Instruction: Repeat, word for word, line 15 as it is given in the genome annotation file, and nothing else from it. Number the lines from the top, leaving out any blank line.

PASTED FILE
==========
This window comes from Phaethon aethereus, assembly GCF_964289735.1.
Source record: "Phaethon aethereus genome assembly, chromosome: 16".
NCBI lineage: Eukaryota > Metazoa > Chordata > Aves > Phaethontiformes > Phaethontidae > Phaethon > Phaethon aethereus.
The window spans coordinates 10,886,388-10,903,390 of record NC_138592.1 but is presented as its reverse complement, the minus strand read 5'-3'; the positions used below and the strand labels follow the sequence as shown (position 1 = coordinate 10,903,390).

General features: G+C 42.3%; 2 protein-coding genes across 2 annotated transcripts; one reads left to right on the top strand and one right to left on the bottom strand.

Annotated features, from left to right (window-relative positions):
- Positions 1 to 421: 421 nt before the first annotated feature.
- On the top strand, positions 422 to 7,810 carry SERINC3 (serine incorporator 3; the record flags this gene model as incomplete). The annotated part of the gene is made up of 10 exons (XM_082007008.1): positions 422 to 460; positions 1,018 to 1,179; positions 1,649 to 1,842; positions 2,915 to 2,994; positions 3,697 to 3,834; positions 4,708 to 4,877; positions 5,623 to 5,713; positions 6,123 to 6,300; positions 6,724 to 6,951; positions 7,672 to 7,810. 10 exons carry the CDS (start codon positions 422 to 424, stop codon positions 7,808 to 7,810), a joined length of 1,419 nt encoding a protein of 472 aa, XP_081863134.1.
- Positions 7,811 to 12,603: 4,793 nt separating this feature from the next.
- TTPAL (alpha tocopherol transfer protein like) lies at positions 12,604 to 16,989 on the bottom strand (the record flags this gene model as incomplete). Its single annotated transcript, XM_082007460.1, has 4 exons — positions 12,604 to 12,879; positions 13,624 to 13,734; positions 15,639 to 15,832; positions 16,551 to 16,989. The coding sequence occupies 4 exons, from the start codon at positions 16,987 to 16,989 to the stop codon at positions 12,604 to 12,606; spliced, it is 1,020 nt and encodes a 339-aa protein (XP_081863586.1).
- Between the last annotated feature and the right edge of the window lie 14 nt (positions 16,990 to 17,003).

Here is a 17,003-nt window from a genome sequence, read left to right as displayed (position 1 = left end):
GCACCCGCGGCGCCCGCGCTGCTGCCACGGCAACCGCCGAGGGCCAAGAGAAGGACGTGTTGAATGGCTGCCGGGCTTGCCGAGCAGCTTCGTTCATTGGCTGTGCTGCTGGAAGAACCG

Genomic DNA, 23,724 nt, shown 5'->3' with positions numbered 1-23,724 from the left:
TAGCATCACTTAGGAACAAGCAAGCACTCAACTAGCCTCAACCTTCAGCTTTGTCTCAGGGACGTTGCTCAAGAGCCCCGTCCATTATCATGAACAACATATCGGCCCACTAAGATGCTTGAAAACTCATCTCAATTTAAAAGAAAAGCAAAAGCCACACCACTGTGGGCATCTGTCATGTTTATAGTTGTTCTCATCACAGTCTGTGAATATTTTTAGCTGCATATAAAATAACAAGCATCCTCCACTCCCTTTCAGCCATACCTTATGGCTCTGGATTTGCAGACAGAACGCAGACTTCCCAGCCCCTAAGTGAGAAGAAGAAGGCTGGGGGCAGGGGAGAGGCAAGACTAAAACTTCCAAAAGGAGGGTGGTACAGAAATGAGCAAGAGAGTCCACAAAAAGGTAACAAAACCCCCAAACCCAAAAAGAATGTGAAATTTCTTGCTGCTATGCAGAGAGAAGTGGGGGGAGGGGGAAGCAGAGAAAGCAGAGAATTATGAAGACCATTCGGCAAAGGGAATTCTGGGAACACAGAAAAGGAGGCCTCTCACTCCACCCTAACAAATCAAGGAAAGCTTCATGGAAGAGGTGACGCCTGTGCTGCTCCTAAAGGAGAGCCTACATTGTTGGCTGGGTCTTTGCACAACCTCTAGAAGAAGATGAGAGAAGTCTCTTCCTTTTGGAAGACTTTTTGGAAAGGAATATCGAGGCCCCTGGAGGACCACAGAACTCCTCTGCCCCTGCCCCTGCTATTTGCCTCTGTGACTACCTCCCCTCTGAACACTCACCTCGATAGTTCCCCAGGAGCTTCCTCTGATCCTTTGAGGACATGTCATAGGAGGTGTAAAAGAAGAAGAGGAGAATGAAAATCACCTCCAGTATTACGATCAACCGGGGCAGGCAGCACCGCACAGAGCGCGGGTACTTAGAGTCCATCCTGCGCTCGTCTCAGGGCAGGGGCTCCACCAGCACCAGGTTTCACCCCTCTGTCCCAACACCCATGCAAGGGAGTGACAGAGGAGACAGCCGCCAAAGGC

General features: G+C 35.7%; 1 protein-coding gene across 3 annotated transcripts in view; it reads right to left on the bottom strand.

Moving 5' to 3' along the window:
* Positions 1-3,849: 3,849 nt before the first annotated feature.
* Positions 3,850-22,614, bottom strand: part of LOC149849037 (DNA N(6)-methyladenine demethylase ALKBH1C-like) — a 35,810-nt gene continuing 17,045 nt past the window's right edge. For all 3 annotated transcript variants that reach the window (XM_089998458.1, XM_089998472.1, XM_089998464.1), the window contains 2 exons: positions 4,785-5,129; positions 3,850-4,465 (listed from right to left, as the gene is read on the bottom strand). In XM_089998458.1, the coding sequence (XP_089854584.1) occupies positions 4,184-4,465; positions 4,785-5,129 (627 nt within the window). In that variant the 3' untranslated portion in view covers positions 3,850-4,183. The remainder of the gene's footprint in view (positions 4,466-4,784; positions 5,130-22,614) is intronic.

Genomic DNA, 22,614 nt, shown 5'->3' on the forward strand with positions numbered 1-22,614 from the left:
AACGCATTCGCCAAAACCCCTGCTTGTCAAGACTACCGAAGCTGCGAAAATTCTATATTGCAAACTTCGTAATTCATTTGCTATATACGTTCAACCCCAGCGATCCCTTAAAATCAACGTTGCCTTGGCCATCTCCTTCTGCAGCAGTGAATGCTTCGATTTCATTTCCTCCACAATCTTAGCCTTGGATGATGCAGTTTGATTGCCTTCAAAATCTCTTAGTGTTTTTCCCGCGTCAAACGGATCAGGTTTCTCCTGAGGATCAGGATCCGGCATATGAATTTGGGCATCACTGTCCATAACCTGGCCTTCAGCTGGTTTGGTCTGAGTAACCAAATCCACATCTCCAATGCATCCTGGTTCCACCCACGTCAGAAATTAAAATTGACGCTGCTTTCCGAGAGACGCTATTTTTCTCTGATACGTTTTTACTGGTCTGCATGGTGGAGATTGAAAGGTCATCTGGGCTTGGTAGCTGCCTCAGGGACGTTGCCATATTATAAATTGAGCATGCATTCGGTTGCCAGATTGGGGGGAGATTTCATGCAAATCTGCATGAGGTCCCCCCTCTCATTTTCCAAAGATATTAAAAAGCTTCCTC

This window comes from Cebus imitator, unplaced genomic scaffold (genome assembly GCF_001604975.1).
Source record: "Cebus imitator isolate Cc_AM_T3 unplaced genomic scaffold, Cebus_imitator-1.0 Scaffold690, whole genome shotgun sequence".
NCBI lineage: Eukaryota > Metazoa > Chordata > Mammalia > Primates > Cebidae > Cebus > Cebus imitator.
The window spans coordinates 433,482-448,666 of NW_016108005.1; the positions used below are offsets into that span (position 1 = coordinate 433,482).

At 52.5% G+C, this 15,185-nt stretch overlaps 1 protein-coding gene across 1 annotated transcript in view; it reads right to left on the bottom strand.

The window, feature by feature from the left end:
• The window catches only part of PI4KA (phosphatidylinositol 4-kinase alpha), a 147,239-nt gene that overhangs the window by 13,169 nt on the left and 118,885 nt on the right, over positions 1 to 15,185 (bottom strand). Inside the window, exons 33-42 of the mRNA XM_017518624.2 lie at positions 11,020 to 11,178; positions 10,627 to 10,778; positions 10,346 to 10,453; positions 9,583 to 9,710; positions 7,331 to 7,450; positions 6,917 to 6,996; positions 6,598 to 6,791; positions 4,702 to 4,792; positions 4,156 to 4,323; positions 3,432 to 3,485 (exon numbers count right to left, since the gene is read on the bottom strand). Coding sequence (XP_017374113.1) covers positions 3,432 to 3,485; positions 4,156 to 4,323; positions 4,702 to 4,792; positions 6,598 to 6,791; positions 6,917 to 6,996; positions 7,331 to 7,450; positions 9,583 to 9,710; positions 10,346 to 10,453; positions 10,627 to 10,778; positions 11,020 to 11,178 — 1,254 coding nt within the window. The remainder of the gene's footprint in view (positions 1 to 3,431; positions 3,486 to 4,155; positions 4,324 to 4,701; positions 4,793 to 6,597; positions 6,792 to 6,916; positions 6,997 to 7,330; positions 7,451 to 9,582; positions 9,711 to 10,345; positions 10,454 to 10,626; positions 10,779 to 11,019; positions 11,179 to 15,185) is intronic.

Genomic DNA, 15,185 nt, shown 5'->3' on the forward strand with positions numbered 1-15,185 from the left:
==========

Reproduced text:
TAGCATCACTTAGGAACAAGCAAGCACTCAACTAGCCTCAACCTTCAGCTTTGTCTCAGGGACGTTGCTCAAGAGCCCCGTCCATTATCATGAACAACATATCGGCCCACTAAGATGCTTGAAAACTCATCTCAATTTAAAAGAAAAGCAAAAGCCACACCACTGTGGGCATCTGTCATGTTTATAGTTGTTCTCATCACAGTCTGTGAATATTTTTAGCTGCATATAAAATAACAAGCATCCTCCACTCCCTTTCAGCCATACCTTATGGCTCTGGATTTGCAGACAGAACGCAGACTTCCCAGCCCCTAAGTGAGAAGAAGAAGGCTGGGGGCAGGGGAGAGGCAAGACTAAAACTTCCAAAAGGAGGGTGGTACAGAAATGAGCAAGAGAGTCCACAAAAAGGTAACAAAACCCCCAAACCCAAAAAGAATGTGAAATTTCTTGCTGCTATGCAGAGAGAAGTGGGGGGAGGGGGAAGCAGAGAAAGCAGAGAATTATGAAGACCATTCGGCAAAGGGAATTCTGGGAACACAGAAAAGGAGGCCTCTCACTCCACCCTAACAAATCAAGGAAAGCTTCATGGAAGAGGTGACGCCTGTGCTGCTCCTAAAGGAGAGCCTACATTGTTGGCTGGGTCTTTGCACAACCTCTAGAAGAAGATGAGAGAAGTCTCTTCCTTTTGGAAGACTTTTTGGAAAGGAATATCGAGGCCCCTGGAGGACCACAGAACTCCTCTGCCCCTGCCCCTGCTATTTGCCTCTGTGACTACCTCCCCTCTGAACACTCACCTCGATAGTTCCCCAGGAGCTTCCTCTGATCCTTTGAGGACATGTCATAGGAGGTGTAAAAGAAGAAGAGGAGAATGAAAATCACCTCCAGTATTACGATCAACCGGGGCAGGCAGCACCGCACAGAGCGCGGGTACTTAGAGTCCATCCTGCGCTCGTCTCAGGGCAGGGGCTCCACCAGCACCAGGTTTCACCCCTCTGTCCCAACACCCATGCAAGGGAGTGACAGAGGAGACAGCCGCCAAAGGC